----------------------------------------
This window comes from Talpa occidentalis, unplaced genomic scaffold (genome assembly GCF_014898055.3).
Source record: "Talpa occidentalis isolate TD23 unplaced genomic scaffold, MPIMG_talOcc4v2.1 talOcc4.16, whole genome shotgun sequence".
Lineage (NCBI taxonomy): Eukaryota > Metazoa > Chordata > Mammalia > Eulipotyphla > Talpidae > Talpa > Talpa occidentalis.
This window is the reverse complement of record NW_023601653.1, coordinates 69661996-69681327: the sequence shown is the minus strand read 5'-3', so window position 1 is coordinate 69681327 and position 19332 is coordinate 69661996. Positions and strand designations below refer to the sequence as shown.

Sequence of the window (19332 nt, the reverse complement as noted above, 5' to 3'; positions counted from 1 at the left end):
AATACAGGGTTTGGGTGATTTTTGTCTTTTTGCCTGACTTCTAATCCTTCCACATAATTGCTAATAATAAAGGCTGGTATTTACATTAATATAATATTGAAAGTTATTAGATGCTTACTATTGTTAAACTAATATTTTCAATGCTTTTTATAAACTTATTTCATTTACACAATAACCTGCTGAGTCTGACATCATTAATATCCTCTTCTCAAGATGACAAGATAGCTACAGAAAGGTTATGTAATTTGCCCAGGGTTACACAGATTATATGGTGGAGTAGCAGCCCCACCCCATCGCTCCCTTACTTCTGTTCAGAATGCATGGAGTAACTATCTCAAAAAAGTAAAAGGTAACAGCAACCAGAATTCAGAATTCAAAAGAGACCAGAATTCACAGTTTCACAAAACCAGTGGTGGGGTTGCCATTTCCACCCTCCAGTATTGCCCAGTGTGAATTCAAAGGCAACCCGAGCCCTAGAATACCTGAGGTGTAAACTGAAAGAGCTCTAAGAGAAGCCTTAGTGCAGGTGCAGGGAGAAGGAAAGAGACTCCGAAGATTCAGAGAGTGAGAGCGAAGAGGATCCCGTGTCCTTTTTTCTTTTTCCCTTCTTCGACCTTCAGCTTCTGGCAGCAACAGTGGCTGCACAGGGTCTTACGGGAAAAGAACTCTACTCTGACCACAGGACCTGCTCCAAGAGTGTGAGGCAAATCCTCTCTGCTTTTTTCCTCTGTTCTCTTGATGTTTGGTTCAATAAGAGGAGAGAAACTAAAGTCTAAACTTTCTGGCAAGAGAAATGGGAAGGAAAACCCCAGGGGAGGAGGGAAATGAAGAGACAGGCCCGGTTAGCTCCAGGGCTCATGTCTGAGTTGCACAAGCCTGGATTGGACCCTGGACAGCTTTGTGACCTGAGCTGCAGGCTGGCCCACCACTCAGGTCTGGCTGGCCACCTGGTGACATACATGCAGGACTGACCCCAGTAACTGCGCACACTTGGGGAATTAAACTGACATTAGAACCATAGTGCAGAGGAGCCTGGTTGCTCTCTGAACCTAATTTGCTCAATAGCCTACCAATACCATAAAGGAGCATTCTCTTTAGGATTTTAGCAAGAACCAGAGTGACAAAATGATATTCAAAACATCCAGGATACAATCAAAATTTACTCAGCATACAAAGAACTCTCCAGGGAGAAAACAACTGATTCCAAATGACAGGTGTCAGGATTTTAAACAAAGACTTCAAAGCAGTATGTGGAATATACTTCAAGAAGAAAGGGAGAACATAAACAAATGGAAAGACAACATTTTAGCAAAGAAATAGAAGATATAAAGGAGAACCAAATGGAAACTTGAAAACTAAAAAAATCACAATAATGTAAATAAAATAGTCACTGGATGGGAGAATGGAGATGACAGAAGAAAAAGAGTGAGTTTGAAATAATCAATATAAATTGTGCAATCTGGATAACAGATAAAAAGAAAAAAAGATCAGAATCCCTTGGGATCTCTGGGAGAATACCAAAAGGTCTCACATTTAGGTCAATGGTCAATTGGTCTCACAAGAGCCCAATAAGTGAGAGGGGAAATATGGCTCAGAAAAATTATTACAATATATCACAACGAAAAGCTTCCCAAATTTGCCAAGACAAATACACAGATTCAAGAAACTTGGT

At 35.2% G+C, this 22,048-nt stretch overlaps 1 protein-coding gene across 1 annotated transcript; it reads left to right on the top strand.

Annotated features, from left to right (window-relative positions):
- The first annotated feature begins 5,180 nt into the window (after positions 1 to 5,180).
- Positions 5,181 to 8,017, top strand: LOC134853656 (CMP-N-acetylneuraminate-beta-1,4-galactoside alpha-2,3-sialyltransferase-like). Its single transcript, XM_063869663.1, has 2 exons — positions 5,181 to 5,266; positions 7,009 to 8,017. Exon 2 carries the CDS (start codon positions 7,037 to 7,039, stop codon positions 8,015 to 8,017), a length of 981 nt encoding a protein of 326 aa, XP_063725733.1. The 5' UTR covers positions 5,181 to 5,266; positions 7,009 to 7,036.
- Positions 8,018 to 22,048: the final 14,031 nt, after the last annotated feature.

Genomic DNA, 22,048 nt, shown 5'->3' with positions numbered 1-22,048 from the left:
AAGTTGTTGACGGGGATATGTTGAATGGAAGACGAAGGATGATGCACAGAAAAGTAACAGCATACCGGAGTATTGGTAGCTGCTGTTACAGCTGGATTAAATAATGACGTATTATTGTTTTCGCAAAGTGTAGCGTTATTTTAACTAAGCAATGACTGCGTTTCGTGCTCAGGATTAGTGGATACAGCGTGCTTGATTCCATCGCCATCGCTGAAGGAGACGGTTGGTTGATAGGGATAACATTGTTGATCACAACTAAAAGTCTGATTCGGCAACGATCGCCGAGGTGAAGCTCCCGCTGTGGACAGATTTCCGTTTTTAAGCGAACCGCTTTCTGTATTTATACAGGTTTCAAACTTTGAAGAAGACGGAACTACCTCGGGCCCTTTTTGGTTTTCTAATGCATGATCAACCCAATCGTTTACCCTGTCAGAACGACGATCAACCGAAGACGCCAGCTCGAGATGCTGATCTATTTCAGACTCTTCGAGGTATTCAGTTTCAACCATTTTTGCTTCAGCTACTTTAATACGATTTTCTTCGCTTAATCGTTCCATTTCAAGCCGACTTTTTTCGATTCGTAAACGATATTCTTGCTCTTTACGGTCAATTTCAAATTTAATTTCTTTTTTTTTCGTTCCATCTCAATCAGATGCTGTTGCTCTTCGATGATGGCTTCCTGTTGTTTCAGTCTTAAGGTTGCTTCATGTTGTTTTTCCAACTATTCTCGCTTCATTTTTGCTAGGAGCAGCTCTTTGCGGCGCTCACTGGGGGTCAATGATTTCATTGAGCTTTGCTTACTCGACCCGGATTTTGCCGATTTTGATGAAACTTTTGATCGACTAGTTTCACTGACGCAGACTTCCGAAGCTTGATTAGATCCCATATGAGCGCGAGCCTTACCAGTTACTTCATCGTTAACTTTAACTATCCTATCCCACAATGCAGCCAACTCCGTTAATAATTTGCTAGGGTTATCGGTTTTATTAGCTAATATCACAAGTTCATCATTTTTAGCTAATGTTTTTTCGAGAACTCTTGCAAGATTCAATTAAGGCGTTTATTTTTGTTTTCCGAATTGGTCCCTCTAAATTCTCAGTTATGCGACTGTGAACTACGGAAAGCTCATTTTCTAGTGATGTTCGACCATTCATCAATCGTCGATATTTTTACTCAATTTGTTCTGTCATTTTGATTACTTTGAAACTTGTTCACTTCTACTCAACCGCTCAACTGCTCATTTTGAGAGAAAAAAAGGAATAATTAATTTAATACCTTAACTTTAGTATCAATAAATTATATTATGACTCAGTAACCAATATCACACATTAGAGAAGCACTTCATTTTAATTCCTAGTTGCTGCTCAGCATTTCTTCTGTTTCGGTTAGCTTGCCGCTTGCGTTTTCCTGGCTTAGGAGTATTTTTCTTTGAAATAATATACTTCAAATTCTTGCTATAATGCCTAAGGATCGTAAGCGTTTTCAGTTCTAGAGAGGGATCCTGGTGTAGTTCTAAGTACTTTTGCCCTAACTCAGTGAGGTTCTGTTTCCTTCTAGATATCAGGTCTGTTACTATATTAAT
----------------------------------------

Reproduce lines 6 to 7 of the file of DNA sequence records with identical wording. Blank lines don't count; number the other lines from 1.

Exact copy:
AATACAGGGTTTGGGTGATTTTTGTCTTTTTGCCTGACTTCTAATCCTTCCACATAATTGCTAATAATAAAGGCTGGTATTTACATTAATATAATATTGAAAGTTATTAGATGCTTACTATTGTTAAACTAATATTTTCAATGCTTTTTATAAACTTATTTCATTTACACAATAACCTGCTGAGTCTGACATCATTAATATCCTCTTCTCAAGATGACAAGATAGCTACAGAAAGGTTATGTAATTTGCCCAGGGTTACACAGATTATATGGTGGAGTAGCAGCCCCACCCCATCGCTCCCTTACTTCTGTTCAGAATGCATGGAGTAACTATCTCAAAAAAGTAAAAGGTAACAGCAACCAGAATTCAGAATTCAAAAGAGACCAGAATTCACAGTTTCACAAAACCAGTGGTGGGGTTGCCATTTCCACCCTCCAGTATTGCCCAGTGTGAATTCAAAGGCAACCCGAGCCCTAGAATACCTGAGGTGTAAACTGAAAGAGCTCTAAGAGAAGCCTTAGTGCAGGTGCAGGGAGAAGGAAAGAGACTCCGAAGATTCAGAGAGTGAGAGCGAAGAGGATCCCGTGTCCTTTTTTCTTTTTCCCTTCTTCGACCTTCAGCTTCTGGCAGCAACAGTGGCTGCACAGGGTCTTACGGGAAAAGAACTCTACTCTGACCACAGGACCTGCTCCAAGAGTGTGAGGCAAATCCTCTCTGCTTTTTTCCTCTGTTCTCTTGATGTTTGGTTCAATAAGAGGAGAGAAACTAAAGTCTAAACTTTCTGGCAAGAGAAATGGGAAGGAAAACCCCAGGGGAGGAGGGAAATGAAGAGACAGGCCCGGTTAGCTCCAGGGCTCATGTCTGAGTTGCACAAGCCTGGATTGGACCCTGGACAGCTTTGTGACCTGAGCTGCAGGCTGGCCCACCACTCAGGTCTGGCTGGCCACCTGGTGACATACATGCAGGACTGACCCCAGTAACTGCGCACACTTGGGGAATTAAACTGACATTAGAACCATAGTGCAGAGGAGCCTGGTTGCTCTCTGAACCTAATTTGCTCAATAGCCTACCAATACCATAAAGGAGCATTCTCTTTAGGATTTTAGCAAGAACCAGAGTGACAAAATGATATTCAAAACATCCAGGATACAATCAAAATTTACTCAGCATACAAAGAACTCTCCAGGGAGAAAACAACTGATTCCAAATGACAGGTGTCAGGATTTTAAACAAAGACTTCAAAGCAGTATGTGGAATATACTTCAAGAAGAAAGGGAGAACATAAACAAATGGAAAGACAACATTTTAGCAAAGAAATAGAAGATATAAAGGAGAACCAAATGGAAACTTGAAAACTAAAAAAATCACAATAATGTAAATAAAATAGTCACTGGATGGGAGAATGGAGATGACAGAAGAAAAAGAGTGAGTTTGAAATAATCAATATAAATTGTGCAATCTGGATAACAGATAAAAAGAAAAAAAGATCAGAATCCCTTGGGATCTCTGGGAGAATACCAAAAGGTCTCACATTTAGGTCAATGGTCAATTGGTCTCACAAGAGCCCAATAAGTGAGAGGGGAAATATGGCTCAGAAAAATTATTACAATATATCACAACGAAAAGCTTCCCAAATTTGCCAAGACAAATACACAGATTCAAGAAACTTGGT

At 35.2% G+C, this 22,048-nt stretch overlaps 1 protein-coding gene across 1 annotated transcript; it reads left to right on the top strand.